CM girls recap: Lady Wildcats finish season winless but future looks bright
By SHAREIK FLOWERS
MILL HALL- Records can be deceiving.
In back-to-back seasons the Central Mountain girls basketball team finished with an 0-22 record. But spectators of this year’s Wildcat campaign easily recognized the vast improvement of play, compared with the 2018’s rugged season.
The basketball team progressed in the right direction–and it’s evident by the stat sheet. In 2018 the offense mustered 549 points. That figure ballooned to 817 in 2019. And the defense reduced its points allowed by 112 points over the course of the two seasons.
Entering the year the Wildcats knew they possessed a difficult road ahead. Central Mountain’s youthfulness mandated the team ignore its record and focus its sight on grasping the game’s fundamentals.
“We did not get caught up on winning this year,” Central Mountain coach Scott Baker said. ” Our goal was to make sure that we were better each day, so we tried to win each day. That was really what we tried to do, and I felt that we did that.
“If you look at progress, in terms of competitiveness, that was really a goal and we started to become really competitive in a majority of our games during the latter part of the season.”
When reflecting on the season Baker acknowledged a large portion of its struggles were related to the girls’ young age. The team started four underclassmen, who naturally were unable to compete with their physically-mature upperclassmen opponents.
Also, CM’s turnover-problem plagued the team all season.
“We turned the ball over too much,” Baker explained. “One of the reasons for that was sloppy play at times, but the other part of it was the physicality part.”
The biggest positive he took from the season was the team’s commitment and buy-in of the coaches’ new scheme.
“After an 0-22 season the girls that are still coming back are still buying into the process,” Baker said. “The process now continues and we’re ready for step two of that process.”
Seniors Morgan Wetzel, Summer Flanagan and Katherine Burrows completed their high school basketball careers following a season-ending loss to Bellefonte.
The trio of basketball players have endured a lot of losing the past few seasons, but managed to anchor the team from a leadership-standpoint.
“Morgan, she got lots of minutes,” Baker said of Wetzel. “Summer and Katy had their spots when they had their opportunities, and they brought a good attitude every day.”
With the host of returning talent, Baker believes the three girls could be remembered as the senior class who helped rejuvenate the girls basketball program.
“We told them we would look at them in terms of not how many games they won, but as a group of three girls who hopefully we’ll be able to look back at someday and say ‘that was a senior class, who despite the fact they didn’t win any games their senior year, they were the beginning of the turning of the corner,'” Baker said.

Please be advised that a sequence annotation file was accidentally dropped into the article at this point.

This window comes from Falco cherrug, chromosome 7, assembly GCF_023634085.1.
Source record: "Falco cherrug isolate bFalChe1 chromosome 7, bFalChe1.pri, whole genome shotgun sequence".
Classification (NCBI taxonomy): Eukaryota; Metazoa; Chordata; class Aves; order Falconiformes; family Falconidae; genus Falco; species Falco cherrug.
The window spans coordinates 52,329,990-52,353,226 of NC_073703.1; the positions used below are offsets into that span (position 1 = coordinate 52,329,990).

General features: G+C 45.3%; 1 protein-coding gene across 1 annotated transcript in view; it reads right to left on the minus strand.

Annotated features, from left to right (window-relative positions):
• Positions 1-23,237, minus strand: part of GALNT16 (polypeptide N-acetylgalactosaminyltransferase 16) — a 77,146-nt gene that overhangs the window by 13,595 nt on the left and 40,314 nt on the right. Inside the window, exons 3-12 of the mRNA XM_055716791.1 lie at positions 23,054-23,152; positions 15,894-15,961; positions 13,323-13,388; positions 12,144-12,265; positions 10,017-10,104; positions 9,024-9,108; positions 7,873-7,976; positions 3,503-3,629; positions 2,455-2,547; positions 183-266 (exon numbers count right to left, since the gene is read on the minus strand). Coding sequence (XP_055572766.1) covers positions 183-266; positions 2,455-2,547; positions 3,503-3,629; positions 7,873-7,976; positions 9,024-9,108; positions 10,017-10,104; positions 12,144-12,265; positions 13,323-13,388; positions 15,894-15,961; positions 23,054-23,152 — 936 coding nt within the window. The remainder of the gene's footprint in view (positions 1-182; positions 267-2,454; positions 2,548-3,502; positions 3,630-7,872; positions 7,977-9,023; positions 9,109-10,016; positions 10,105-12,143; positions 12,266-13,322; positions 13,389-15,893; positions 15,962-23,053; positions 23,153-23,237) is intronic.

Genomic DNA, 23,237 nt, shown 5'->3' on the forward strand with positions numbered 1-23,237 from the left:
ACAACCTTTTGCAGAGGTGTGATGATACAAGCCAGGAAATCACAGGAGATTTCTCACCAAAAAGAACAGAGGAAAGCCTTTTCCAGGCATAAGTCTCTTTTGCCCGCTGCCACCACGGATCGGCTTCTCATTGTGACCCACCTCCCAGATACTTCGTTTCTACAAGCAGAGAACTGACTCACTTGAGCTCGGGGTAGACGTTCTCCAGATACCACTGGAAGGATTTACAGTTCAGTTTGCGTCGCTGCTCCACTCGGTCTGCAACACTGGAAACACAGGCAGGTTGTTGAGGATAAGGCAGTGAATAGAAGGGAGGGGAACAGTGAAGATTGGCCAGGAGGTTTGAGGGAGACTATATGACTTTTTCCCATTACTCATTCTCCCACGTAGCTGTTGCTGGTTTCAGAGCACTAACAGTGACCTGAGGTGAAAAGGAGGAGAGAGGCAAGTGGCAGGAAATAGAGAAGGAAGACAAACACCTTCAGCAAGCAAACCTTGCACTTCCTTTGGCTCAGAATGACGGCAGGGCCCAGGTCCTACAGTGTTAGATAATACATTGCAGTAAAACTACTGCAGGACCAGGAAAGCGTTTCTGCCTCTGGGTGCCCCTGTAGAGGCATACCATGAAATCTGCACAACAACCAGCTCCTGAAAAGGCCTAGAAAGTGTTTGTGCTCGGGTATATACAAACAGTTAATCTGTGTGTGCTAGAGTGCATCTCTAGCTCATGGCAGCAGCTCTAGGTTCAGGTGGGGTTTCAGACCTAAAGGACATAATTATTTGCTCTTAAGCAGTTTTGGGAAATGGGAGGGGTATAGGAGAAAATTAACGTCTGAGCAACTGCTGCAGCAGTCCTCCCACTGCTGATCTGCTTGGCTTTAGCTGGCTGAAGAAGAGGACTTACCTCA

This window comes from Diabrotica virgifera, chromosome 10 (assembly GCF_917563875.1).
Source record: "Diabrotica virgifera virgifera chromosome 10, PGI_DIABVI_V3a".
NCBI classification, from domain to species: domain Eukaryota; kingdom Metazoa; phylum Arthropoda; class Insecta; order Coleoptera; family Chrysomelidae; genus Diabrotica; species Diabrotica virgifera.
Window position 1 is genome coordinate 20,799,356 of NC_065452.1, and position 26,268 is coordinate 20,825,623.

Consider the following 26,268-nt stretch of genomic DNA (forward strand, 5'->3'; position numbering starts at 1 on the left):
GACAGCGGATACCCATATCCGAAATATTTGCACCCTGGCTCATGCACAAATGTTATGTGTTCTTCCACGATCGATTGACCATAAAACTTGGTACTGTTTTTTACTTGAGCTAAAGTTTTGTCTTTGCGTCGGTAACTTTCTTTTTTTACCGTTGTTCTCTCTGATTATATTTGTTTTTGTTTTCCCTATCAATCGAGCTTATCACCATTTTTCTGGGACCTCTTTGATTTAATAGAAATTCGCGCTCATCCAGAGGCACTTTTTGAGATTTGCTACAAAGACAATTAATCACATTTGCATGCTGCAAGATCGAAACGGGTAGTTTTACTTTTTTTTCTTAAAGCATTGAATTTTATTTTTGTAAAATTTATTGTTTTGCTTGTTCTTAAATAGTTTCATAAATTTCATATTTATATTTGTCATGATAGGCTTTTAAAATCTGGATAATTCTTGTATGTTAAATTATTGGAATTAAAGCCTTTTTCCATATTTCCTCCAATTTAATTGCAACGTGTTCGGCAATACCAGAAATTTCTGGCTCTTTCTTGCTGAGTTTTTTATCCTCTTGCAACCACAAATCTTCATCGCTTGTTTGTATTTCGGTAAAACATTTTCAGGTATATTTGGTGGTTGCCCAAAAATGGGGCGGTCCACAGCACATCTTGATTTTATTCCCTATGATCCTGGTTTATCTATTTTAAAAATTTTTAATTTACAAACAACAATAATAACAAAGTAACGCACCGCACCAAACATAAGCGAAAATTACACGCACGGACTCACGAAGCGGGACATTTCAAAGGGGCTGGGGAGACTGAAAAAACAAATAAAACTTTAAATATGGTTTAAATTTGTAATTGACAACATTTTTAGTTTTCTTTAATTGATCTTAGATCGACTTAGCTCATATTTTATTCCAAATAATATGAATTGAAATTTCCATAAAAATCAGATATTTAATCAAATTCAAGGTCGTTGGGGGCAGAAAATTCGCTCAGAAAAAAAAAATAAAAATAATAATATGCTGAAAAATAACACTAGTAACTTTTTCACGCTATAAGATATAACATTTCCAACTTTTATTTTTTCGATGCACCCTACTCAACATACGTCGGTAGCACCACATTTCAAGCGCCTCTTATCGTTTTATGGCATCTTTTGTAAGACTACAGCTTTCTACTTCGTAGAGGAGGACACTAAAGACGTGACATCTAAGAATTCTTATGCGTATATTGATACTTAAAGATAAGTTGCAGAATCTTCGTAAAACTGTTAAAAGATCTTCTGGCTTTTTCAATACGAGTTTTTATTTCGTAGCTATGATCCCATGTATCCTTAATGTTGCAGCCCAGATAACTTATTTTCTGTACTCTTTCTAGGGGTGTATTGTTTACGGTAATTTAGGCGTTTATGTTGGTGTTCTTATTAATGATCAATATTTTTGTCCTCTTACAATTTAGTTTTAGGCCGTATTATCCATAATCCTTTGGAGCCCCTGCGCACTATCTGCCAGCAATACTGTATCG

Freshman Mia Kopysciansky and sophomore Avery Baker played pivotal roles for CM this season, despite each having no varsity experience a year ago.
Kopysciansky, an 8th grade point guard a year ago, was CM’s floor general and finished third on the team with 6.6 points per game. Avery Baker, who last played two years ago as an 8th grade point guard, led CM with 37 three pointers and was second on the team with 8.2 points per game.
The duo, along with sophomores Alyssa Fisher and Quinlynn McCann, are anticipated to highlight a group of talented guards in 2020. Kopysciansky and Avery made the hurdle from 8th grade basketball to varsity starters– a difficult task they handled with maturity.
“You’re talking about taking that jump [to the varsity level] and that’s a huge jump,” Baker said. “It’s a big enough jump to go from junior high to senior high and play JV, let alone go right to varsity from the junior high level. So it was a challenge but they both accepted the challenge.”
Central Mountain returns four starters in Kopysciansky, Baker, Fisher and McCann. Retaining 80 percent of your starters in any sport bodes well for the future.
“It is nice to know you have a group coming back, and a solid foundation of girls coming back who have gone through a whole season of varsity basketball,” Baker said. “In all my years of coaching I would say there’s nothing at the high school level that replaces experience. I think that experience is going to serve them very well, as they mature with the experience.”
As with high school athletics the upcoming offseason workouts are optional, but the CM coaching staff will provide the team with open gyms and the opportunity to engage in competitive play.
Given many of the girls are multi-sport athletes, it’ll be difficult to have fully-attended workouts. But Baker doesn’t mind the girls being receptive to their respective sports, as the coach knows better athletes equals more wins.
“Every event and every workout is not going to fit for every athlete, because we are fully committed to being supportive of the other sports because we believe athletes will ultimately win us games,” Baker explained. “We want to be supportive of those athletes playing the other sports because the other teams need those playing those other sports.”
BAKER’S FINAL MESSAGE TO THE 2019 TEAM
“We became more competitive when we began to close the gap against teams, but let’s not be satisfied with that,” he said. “We’ve got to continue to work and we’ve got to take that next step now, and that next step is knocking some teams off to start to become competitive with the really good teams.”